Each September, style floods the New York runways for its annual fashion week. But in Portland, September belongs to Knock Out — arguably the most joyful fashion event the city has to offer, all devoted to the plus-size community.
Picture this: It’s a sunny Sunday morning in September. Most Portlanders are flagging down brunch checks or drinking coffee at home. But inside the windowless Wonder Ballroom, a full party is popping. A DJ blasts David Bowie over the speaker system while happy shoppers literally dance around vendor booths. Women emit joyful squeals over leggings from visiting Seattle designer Bombsheller. Running up to size 6X, the legwear brand specializes in funky patterns, like cat silhouettes and colorful outer-space prints. Others chat about body autonomy with author Jes Baker (known online as the Militant Baker). Baker is on hand with her best-selling book Things No One Will Tell Fat Girls: A Handbook for Unapologetic Living.
“Knock Out is for community building; I wanted to bring these women into a space literally dedicated for them by people in their community,” says founder Claire Doody. Unlike most fashion events, Knock Out centers on women who identify as curvy, body-positive, fat or plus-size.
The Plus-Size Fashion Industry
According to Refinery 29, 67% of American women wear a size 14 or above — yet these women are represented in only 2% of media. This means, of course, that most American women don’t see people who look like them on television, in magazines or in ads. On top of that, the fashion industry is woefully behind. Scroll through the offerings of most mass-market plus-size retailers, and you’ll find joyless black tunics and snooze-worthy full-body-covering numbers. These pieces are often designed by non-plus-size people who don’t fully understand the needs or fit issues of plus-size women.
“[The industry] hasn’t caught up with the fact that there are radical babes that want to wear flashy pieces and to show off their bodies,” Doody says. “The body-positive movement is happening here in Portland and has been for many years, but we’re in a bubble that isn’t in the rest of the country.”
Plus-Size Shopping in Portland
That bubble translates to a local shopping haven for fans of plus-size fashion (sometimes called “fat fashion” by body-positive activists). In addition to Copper Union’s colorful pieces, local clothing line Chubby Cartwheels boasts over 100,000 Instagram followers. Fans of the brand clamor for designer Shawna Farmer’s fun pieces. Favorite ensembles include her signature “Diet Industry Dropout” tees paired with velvet skater skirts, flirty fishnet pencil skirts and even a hooded mesh swing dress. In photos, models are laughing and loving their looks — without a hint of the dour vibes often associated with fashion catalogs.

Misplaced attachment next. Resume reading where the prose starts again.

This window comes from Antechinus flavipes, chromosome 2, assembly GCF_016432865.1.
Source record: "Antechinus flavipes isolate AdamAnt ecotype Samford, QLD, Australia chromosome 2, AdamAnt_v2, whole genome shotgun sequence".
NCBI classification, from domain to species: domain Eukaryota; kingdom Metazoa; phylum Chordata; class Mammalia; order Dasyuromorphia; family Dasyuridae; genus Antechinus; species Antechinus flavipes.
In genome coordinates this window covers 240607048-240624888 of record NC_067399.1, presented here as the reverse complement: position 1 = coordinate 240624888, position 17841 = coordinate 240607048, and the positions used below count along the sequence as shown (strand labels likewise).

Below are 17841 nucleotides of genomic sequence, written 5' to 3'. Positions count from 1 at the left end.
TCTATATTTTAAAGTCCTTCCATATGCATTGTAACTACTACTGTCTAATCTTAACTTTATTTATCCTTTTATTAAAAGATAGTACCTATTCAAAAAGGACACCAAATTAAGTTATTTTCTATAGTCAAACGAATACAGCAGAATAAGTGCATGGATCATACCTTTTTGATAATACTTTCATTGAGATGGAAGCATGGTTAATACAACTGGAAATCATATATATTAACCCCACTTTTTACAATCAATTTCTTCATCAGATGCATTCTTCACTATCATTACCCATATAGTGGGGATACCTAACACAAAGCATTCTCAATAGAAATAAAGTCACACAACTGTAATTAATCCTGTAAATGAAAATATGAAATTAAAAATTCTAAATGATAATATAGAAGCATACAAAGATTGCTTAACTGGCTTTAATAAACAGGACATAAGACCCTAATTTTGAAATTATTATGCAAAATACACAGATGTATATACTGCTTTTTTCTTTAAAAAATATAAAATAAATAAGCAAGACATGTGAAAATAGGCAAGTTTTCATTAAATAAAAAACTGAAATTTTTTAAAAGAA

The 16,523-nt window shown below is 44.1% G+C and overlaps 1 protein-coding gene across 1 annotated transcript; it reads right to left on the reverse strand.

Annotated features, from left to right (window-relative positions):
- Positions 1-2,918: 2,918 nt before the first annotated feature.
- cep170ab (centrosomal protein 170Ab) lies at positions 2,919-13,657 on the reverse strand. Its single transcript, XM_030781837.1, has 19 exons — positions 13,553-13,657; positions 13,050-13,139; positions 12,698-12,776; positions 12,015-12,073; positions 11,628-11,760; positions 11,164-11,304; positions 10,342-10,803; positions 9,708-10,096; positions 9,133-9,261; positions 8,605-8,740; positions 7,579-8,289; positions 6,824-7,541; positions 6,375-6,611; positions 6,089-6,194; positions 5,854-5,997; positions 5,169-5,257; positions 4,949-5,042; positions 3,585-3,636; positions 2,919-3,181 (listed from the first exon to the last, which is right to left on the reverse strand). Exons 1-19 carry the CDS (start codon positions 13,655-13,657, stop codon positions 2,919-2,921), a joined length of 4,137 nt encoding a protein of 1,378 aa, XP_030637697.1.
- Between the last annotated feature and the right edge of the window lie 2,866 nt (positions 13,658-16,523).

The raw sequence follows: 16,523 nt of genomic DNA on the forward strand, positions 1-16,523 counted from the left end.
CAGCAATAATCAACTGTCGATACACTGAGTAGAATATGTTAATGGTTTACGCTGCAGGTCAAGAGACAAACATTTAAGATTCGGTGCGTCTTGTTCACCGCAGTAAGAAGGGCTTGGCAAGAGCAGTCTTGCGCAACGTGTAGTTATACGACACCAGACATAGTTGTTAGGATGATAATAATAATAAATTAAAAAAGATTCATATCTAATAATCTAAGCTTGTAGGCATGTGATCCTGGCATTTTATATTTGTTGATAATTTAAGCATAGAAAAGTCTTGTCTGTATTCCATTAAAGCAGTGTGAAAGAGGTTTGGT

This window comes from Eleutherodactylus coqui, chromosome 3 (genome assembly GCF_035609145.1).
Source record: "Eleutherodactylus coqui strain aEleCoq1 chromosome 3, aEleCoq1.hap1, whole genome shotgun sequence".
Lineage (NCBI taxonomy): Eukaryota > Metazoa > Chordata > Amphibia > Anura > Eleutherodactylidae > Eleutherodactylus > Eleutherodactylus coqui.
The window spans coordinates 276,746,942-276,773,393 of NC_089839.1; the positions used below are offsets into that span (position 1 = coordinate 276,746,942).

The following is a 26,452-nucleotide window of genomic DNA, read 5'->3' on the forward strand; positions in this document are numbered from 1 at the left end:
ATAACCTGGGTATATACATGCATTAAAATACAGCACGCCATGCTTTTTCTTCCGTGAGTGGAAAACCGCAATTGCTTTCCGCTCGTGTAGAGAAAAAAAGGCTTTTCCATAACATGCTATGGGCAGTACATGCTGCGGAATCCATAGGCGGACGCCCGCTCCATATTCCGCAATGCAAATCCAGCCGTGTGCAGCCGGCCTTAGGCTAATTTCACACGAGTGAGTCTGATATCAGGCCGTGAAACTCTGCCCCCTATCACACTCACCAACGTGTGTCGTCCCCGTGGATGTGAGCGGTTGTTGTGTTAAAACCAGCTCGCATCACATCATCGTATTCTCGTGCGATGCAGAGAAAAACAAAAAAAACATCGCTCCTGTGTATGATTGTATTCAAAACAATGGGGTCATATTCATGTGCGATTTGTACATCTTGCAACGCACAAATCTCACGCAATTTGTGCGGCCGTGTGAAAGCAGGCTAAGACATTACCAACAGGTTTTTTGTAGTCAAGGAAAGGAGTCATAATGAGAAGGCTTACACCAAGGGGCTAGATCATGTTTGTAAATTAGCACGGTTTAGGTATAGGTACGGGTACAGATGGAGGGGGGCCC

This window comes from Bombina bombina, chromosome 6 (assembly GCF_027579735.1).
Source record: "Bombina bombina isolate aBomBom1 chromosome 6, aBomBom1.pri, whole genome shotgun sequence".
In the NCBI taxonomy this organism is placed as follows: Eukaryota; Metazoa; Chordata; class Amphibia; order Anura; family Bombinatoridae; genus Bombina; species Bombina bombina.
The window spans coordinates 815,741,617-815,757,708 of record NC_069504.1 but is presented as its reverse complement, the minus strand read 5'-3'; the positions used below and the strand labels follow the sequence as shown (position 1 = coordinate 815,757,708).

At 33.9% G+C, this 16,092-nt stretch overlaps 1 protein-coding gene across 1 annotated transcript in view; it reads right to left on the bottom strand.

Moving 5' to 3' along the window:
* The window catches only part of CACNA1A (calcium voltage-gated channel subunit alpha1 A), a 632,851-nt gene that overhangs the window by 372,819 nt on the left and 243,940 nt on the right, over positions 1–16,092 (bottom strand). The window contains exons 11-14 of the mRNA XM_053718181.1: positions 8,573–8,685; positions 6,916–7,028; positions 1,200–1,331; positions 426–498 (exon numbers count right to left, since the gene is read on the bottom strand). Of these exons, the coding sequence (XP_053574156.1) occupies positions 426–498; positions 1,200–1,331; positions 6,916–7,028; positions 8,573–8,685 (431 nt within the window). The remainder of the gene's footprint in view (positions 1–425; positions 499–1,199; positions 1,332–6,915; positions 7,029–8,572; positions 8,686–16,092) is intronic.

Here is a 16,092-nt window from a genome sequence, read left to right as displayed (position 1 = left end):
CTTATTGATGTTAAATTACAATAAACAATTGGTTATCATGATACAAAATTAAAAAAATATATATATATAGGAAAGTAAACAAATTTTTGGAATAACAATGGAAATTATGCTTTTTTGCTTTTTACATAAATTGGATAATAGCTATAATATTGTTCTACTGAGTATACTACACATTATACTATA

With similar fun vibes, Northeast Sandy Boulevard’s Fat Fancy has been a pillar of the plus-size community since opening in 2009. The shop has been featured everywhere from Bust and Bitch to The New York Times. Portland singer and international style icon Beth Ditto has called it out as one of her favorite places to shop. The store offers a mix of new pieces and vintage looks, all size 12 and up.
Local boutiques are stepping into the plus-size world as well. Southeast’s Union Rose and Northeast’s Amelia both run their in-house lines from a size XS to a 3X, and aim to inspire other small shops to do the same. The owners hope that plus-size shoppers — who might not typically even enter these shops — will feel welcome to come in and explore the inclusively-sized garments.
Knock Out Plus-Size Pop-Up and Fashion Show
Despite these efforts, the plus-size world remains a fractured one to shop. That’s all the more reason Knock Out was greeted with such a joy. It’s not only a place where the 67% see each other and celebrate each other, but also a great resource. Doody spent hours diligently compiling a shopping guide for plus-size folks, which was included in the Knock Out event program. (Browse the full list of Knock Out vendors.)
“The plus-size community online is very vibrant and very large, no pun intended,” Doody says with a laugh. “We’re all a part of the body-positive movement that says love the body you’re in, be beautiful and be bold right now.”